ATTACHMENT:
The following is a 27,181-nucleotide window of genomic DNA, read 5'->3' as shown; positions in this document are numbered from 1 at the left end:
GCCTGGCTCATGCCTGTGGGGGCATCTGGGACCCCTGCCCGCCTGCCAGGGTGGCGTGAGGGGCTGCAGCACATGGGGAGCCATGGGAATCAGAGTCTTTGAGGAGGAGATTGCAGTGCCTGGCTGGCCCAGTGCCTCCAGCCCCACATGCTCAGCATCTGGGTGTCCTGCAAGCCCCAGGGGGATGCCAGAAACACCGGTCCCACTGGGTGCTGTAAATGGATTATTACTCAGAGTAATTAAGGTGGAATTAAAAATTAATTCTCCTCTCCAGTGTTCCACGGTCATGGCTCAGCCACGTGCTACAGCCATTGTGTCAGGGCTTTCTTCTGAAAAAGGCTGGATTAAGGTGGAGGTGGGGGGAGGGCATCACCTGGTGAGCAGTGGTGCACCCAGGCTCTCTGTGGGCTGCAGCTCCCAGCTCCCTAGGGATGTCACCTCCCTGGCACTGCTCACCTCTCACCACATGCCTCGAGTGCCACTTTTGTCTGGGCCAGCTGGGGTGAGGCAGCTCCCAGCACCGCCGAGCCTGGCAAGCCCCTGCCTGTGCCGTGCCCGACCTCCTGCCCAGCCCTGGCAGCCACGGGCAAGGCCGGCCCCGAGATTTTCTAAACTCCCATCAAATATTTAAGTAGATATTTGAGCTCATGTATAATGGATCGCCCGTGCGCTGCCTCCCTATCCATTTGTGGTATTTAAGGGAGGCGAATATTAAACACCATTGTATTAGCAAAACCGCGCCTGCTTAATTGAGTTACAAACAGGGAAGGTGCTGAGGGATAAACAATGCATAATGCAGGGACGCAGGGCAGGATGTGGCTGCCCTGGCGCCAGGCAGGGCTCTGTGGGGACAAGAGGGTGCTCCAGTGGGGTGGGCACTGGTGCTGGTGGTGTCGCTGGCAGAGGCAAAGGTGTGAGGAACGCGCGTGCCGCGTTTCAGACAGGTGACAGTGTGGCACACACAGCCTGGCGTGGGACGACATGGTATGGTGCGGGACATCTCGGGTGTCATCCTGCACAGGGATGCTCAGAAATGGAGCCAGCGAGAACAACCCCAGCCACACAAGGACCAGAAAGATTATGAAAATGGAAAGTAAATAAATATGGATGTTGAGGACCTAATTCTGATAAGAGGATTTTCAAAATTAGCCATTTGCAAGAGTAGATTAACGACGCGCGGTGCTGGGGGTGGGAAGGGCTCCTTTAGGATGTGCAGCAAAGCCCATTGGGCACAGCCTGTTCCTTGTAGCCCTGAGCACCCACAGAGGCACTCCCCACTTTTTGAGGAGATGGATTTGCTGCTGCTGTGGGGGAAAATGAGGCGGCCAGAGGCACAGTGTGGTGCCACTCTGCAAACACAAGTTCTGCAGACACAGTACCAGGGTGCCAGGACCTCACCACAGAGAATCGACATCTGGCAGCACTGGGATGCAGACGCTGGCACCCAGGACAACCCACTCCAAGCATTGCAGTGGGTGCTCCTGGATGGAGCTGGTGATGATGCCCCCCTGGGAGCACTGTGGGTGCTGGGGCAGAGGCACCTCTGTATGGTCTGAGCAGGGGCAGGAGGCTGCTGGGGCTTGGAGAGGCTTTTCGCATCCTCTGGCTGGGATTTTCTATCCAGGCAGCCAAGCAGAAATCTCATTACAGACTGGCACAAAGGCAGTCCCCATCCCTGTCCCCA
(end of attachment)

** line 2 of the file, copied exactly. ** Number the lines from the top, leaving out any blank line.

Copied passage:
GCCTGGCTCATGCCTGTGGGGGCATCTGGGACCCCTGCCCGCCTGCCAGGGTGGCGTGAGGGGCTGCAGCACATGGGGAGCCATGGGAATCAGAGTCTTTGAGGAGGAGATTGCAGTGCCTGGCTGGCCCAGTGCCTCCAGCCCCACATGCTCAGCATCTGGGTGTCCTGCAAGCCCCAGGGGGATGCCAGAAACACCGGTCCCACTGGGTGCTGTAAATGGATTATTACTCAGAGTAATTAAGGTGGAATTAAAAATTAATTCTCCTCTCCAGTGTTCCACGGTCATGGCTCAGCCACGTGCTACAGCCATTGTGTCAGGGCTTTCTTCTGAAAAAGGCTGGATTAAGGTGGAGGTGGGGGGAGGGCATCACCTGGTGAGCAGTGGTGCACCCAGGCTCTCTGTGGGCTGCAGCTCCCAGCTCCCTAGGGATGTCACCTCCCTGGCACTGCTCACCTCTCACCACATGCCTCGAGTGCCACTTTTGTCTGGGCCAGCTGGGGTGAGGCAGCTCCCAGCACCGCCGAGCCTGGCAAGCCCCTGCCTGTGCCGTGCCCGACCTCCTGCCCAGCCCTGGCAGCCACGGGCAAGGCCGGCCCCGAGATTTTCTAAACTCCCATCAAATATTTAAGTAGATATTTGAGCTCATGTATAATGGATCGCCCGTGCGCTGCCTCCCTATCCATTTGTGGTATTTAAGGGAGGCGAATATTAAACACCATTGTATTAGCAAAACCGCGCCTGCTTAATTGAGTTACAAACAGGGAAGGTGCTGAGGGATAAACAATGCATAATGCAGGGACGCAGGGCAGGATGTGGCTGCCCTGGCGCCAGGCAGGGCTCTGTGGGGACAAGAGGGTGCTCCAGTGGGGTGGGCACTGGTGCTGGTGGTGTCGCTGGCAGAGGCAAAGGTGTGAGGAACGCGCGTGCCGCGTTTCAGACAGGTGACAGTGTGGCACACACAGCCTGGCGTGGGACGACATGGTATGGTGCGGGACATCTCGGGTGTCATCCTGCACAGGGATGCTCAGAAATGGAGCCAGCGAGAACAACCCCAGCCACACAAGGACCAGAAAGATTATGAAAATGGAAAGTAAATAAATATGGATGTTGAGGACCTAATTCTGATAAGAGGATTTTCAAAATTAGCCATTTGCAAGAGTAGATTAACGACGCGCGGTGCTGGGGGTGGGAAGGGCTCCTTTAGGATGTGCAGCAAAGCCCATTGGGCACAGCCTGTTCCTTGTAGCCCTGAGCACCCACAGAGGCACTCCCCACTTTTTGAGGAGATGGATTTGCTGCTGCTGTGGGGGAAAATGAGGCGGCCAGAGGCACAGTGTGGTGCCACTCTGCAAACACAAGTTCTGCAGACACAGTACCAGGGTGCCAGGACCTCACCACAGAGAATCGACATCTGGCAGCACTGGGATGCAGACGCTGGCACCCAGGACAACCCACTCCAAGCATTGCAGTGGGTGCTCCTGGATGGAGCTGGTGATGATGCCCCCCTGGGAGCACTGTGGGTGCTGGGGCAGAGGCACCTCTGTATGGTCTGAGCAGGGGCAGGAGGCTGCTGGGGCTTGGAGAGGCTTTTCGCATCCTCTGGCTGGGATTTTCTATCCAGGCAGCCAAGCAGAAATCTCATTACAGACTGGCACAAAGGCAGTCCCCATCCCTGTCCCCA